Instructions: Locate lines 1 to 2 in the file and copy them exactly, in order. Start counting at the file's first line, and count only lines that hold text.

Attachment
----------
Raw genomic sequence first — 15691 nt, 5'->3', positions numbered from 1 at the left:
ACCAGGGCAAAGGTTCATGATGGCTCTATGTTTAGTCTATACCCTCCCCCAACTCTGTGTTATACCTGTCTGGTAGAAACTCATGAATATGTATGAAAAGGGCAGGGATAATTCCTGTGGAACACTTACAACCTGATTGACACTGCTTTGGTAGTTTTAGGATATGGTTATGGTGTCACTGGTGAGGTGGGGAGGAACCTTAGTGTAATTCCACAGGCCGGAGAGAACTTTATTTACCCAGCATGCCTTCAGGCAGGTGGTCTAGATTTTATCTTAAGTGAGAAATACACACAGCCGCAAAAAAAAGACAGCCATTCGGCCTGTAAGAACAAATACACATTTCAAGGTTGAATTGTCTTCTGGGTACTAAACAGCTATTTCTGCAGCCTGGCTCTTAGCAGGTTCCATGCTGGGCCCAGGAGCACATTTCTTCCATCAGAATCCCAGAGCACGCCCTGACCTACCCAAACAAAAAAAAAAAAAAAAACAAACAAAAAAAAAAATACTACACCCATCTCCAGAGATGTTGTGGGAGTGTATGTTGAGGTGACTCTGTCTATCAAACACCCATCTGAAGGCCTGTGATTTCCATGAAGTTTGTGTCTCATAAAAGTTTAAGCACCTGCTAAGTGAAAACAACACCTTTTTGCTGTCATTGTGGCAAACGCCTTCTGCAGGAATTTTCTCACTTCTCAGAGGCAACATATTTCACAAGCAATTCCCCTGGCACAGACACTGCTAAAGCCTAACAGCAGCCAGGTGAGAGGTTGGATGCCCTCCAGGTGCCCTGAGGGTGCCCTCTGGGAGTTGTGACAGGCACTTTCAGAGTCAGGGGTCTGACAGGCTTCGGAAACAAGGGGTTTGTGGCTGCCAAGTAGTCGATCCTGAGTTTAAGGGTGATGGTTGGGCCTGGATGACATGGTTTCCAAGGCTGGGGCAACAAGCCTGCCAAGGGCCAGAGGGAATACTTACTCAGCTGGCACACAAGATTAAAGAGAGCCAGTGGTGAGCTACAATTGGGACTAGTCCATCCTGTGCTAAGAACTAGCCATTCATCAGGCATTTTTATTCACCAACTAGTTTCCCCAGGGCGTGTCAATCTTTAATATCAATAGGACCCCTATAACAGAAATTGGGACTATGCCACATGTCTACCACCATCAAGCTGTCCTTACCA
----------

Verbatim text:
Raw genomic sequence first — 15691 nt, 5'->3', positions numbered from 1 at the left:
ACCAGGGCAAAGGTTCATGATGGCTCTATGTTTAGTCTATACCCTCCCCCAACTCTGTGTTATACCTGTCTGGTAGAAACTCATGAATATGTATGAAAAGGGCAGGGATAATTCCTGTGGAACACTTACAACCTGATTGACACTGCTTTGGTAGTTTTAGGATATGGTTATGGTGTCACTGGTGAGGTGGGGAGGAACCTTAGTGTAATTCCACAGGCCGGAGAGAACTTTATTTACCCAGCATGCCTTCAGGCAGGTGGTCTAGATTTTATCTTAAGTGAGAAATACACACAGCCGCAAAAAAAAGACAGCCATTCGGCCTGTAAGAACAAATACACATTTCAAGGTTGAATTGTCTTCTGGGTACTAAACAGCTATTTCTGCAGCCTGGCTCTTAGCAGGTTCCATGCTGGGCCCAGGAGCACATTTCTTCCATCAGAATCCCAGAGCACGCCCTGACCTACCCAAACAAAAAAAAAAAAAAAAACAAACAAAAAAAAAAATACTACACCCATCTCCAGAGATGTTGTGGGAGTGTATGTTGAGGTGACTCTGTCTATCAAACACCCATCTGAAGGCCTGTGATTTCCATGAAGTTTGTGTCTCATAAAAGTTTAAGCACCTGCTAAGTGAAAACAACACCTTTTTGCTGTCATTGTGGCAAACGCCTTCTGCAGGAATTTTCTCACTTCTCAGAGGCAACATATTTCACAAGCAATTCCCCTGGCACAGACACTGCTAAAGCCTAACAGCAGCCAGGTGAGAGGTTGGATGCCCTCCAGGTGCCCTGAGGGTGCCCTCTGGGAGTTGTGACAGGCACTTTCAGAGTCAGGGGTCTGACAGGCTTCGGAAACAAGGGGTTTGTGGCTGCCAAGTAGTCGATCCTGAGTTTAAGGGTGATGGTTGGGCCTGGATGACATGGTTTCCAAGGCTGGGGCAACAAGCCTGCCAAGGGCCAGAGGGAATACTTACTCAGCTGGCACACAAGATTAAAGAGAGCCAGTGGTGAGCTACAATTGGGACTAGTCCATCCTGTGCTAAGAACTAGCCATTCATCAGGCATTTTTATTCACCAACTAGTTTCCCCAGGGCGTGTCAATCTTTAATATCAATAGGACCCCTATAACAGAAATTGGGACTATGCCACATGTCTACCACCATCAAGCTGTCCTTACCA